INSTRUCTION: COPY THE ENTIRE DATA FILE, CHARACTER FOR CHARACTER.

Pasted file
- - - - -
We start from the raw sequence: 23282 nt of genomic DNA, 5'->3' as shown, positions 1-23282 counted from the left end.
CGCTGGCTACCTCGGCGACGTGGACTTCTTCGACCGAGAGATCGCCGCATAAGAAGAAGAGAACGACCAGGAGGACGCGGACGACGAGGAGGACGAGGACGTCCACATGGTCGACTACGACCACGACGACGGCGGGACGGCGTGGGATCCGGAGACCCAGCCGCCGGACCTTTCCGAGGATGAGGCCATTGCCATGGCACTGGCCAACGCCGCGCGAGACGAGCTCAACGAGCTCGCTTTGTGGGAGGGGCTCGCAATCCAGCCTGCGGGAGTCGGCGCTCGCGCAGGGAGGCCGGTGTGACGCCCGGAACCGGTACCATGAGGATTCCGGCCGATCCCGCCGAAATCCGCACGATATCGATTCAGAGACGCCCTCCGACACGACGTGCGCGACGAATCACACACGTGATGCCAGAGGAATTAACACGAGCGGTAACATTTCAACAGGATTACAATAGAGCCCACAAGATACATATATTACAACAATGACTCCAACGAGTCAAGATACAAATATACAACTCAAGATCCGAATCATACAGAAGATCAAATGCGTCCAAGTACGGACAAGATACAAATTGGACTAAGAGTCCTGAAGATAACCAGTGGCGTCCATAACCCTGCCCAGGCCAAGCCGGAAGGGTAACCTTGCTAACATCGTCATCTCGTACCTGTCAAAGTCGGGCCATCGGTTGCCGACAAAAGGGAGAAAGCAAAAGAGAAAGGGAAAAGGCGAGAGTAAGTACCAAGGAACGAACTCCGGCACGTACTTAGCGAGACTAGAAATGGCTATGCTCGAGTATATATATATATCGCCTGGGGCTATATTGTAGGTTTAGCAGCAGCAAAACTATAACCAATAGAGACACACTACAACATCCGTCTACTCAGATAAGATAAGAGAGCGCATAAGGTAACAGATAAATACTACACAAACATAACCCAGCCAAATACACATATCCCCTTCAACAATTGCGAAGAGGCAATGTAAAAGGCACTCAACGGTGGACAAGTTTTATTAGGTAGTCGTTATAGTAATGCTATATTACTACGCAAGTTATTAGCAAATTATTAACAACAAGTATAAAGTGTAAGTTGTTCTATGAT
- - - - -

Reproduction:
We start from the raw sequence: 23282 nt of genomic DNA, 5'->3' as shown, positions 1-23282 counted from the left end.
CGCTGGCTACCTCGGCGACGTGGACTTCTTCGACCGAGAGATCGCCGCATAAGAAGAAGAGAACGACCAGGAGGACGCGGACGACGAGGAGGACGAGGACGTCCACATGGTCGACTACGACCACGACGACGGCGGGACGGCGTGGGATCCGGAGACCCAGCCGCCGGACCTTTCCGAGGATGAGGCCATTGCCATGGCACTGGCCAACGCCGCGCGAGACGAGCTCAACGAGCTCGCTTTGTGGGAGGGGCTCGCAATCCAGCCTGCGGGAGTCGGCGCTCGCGCAGGGAGGCCGGTGTGACGCCCGGAACCGGTACCATGAGGATTCCGGCCGATCCCGCCGAAATCCGCACGATATCGATTCAGAGACGCCCTCCGACACGACGTGCGCGACGAATCACACACGTGATGCCAGAGGAATTAACACGAGCGGTAACATTTCAACAGGATTACAATAGAGCCCACAAGATACATATATTACAACAATGACTCCAACGAGTCAAGATACAAATATACAACTCAAGATCCGAATCATACAGAAGATCAAATGCGTCCAAGTACGGACAAGATACAAATTGGACTAAGAGTCCTGAAGATAACCAGTGGCGTCCATAACCCTGCCCAGGCCAAGCCGGAAGGGTAACCTTGCTAACATCGTCATCTCGTACCTGTCAAAGTCGGGCCATCGGTTGCCGACAAAAGGGAGAAAGCAAAAGAGAAAGGGAAAAGGCGAGAGTAAGTACCAAGGAACGAACTCCGGCACGTACTTAGCGAGACTAGAAATGGCTATGCTCGAGTATATATATATATCGCCTGGGGCTATATTGTAGGTTTAGCAGCAGCAAAACTATAACCAATAGAGACACACTACAACATCCGTCTACTCAGATAAGATAAGAGAGCGCATAAGGTAACAGATAAATACTACACAAACATAACCCAGCCAAATACACATATCCCCTTCAACAATTGCGAAGAGGCAATGTAAAAGGCACTCAACGGTGGACAAGTTTTATTAGGTAGTCGTTATAGTAATGCTATATTACTACGCAAGTTATTAGCAAATTATTAACAACAAGTATAAAGTGTAAGTTGTTCTATGAT